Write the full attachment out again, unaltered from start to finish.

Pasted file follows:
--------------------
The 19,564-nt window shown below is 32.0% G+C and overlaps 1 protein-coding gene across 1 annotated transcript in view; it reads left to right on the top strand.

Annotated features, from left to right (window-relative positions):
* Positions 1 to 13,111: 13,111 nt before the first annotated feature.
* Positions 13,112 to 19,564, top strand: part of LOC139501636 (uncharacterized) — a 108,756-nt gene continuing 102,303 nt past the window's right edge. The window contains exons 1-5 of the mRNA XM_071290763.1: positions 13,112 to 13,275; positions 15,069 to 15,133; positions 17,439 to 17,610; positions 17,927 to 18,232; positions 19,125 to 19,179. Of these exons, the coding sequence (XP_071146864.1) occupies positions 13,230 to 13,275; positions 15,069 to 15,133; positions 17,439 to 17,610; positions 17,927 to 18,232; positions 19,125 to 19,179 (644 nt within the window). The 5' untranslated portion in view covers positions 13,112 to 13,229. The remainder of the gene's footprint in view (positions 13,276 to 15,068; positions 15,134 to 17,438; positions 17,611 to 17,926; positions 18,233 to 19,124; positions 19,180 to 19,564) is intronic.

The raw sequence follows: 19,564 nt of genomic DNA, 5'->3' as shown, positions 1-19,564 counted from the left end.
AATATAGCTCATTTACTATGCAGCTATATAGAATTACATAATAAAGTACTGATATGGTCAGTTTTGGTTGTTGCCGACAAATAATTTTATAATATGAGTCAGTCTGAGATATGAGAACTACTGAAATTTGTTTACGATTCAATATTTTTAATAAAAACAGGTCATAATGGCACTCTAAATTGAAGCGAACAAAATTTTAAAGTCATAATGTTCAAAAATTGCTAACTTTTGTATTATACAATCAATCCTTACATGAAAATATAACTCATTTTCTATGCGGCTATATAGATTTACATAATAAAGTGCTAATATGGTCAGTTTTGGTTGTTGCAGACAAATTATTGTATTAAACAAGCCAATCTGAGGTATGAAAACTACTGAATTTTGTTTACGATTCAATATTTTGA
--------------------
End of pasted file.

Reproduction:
The 19,564-nt window shown below is 32.0% G+C and overlaps 1 protein-coding gene across 1 annotated transcript in view; it reads left to right on the top strand.

Annotated features, from left to right (window-relative positions):
* Positions 1 to 13,111: 13,111 nt before the first annotated feature.
* Positions 13,112 to 19,564, top strand: part of LOC139501636 (uncharacterized) — a 108,756-nt gene continuing 102,303 nt past the window's right edge. The window contains exons 1-5 of the mRNA XM_071290763.1: positions 13,112 to 13,275; positions 15,069 to 15,133; positions 17,439 to 17,610; positions 17,927 to 18,232; positions 19,125 to 19,179. Of these exons, the coding sequence (XP_071146864.1) occupies positions 13,230 to 13,275; positions 15,069 to 15,133; positions 17,439 to 17,610; positions 17,927 to 18,232; positions 19,125 to 19,179 (644 nt within the window). The 5' untranslated portion in view covers positions 13,112 to 13,229. The remainder of the gene's footprint in view (positions 13,276 to 15,068; positions 15,134 to 17,438; positions 17,611 to 17,926; positions 18,233 to 19,124; positions 19,180 to 19,564) is intronic.

The raw sequence follows: 19,564 nt of genomic DNA, 5'->3' as shown, positions 1-19,564 counted from the left end.
AATATAGCTCATTTACTATGCAGCTATATAGAATTACATAATAAAGTACTGATATGGTCAGTTTTGGTTGTTGCCGACAAATAATTTTATAATATGAGTCAGTCTGAGATATGAGAACTACTGAAATTTGTTTACGATTCAATATTTTTAATAAAAACAGGTCATAATGGCACTCTAAATTGAAGCGAACAAAATTTTAAAGTCATAATGTTCAAAAATTGCTAACTTTTGTATTATACAATCAATCCTTACATGAAAATATAACTCATTTTCTATGCGGCTATATAGATTTACATAATAAAGTGCTAATATGGTCAGTTTTGGTTGTTGCAGACAAATTATTGTATTAAACAAGCCAATCTGAGGTATGAAAACTACTGAATTTTGTTTACGATTCAATATTTTGA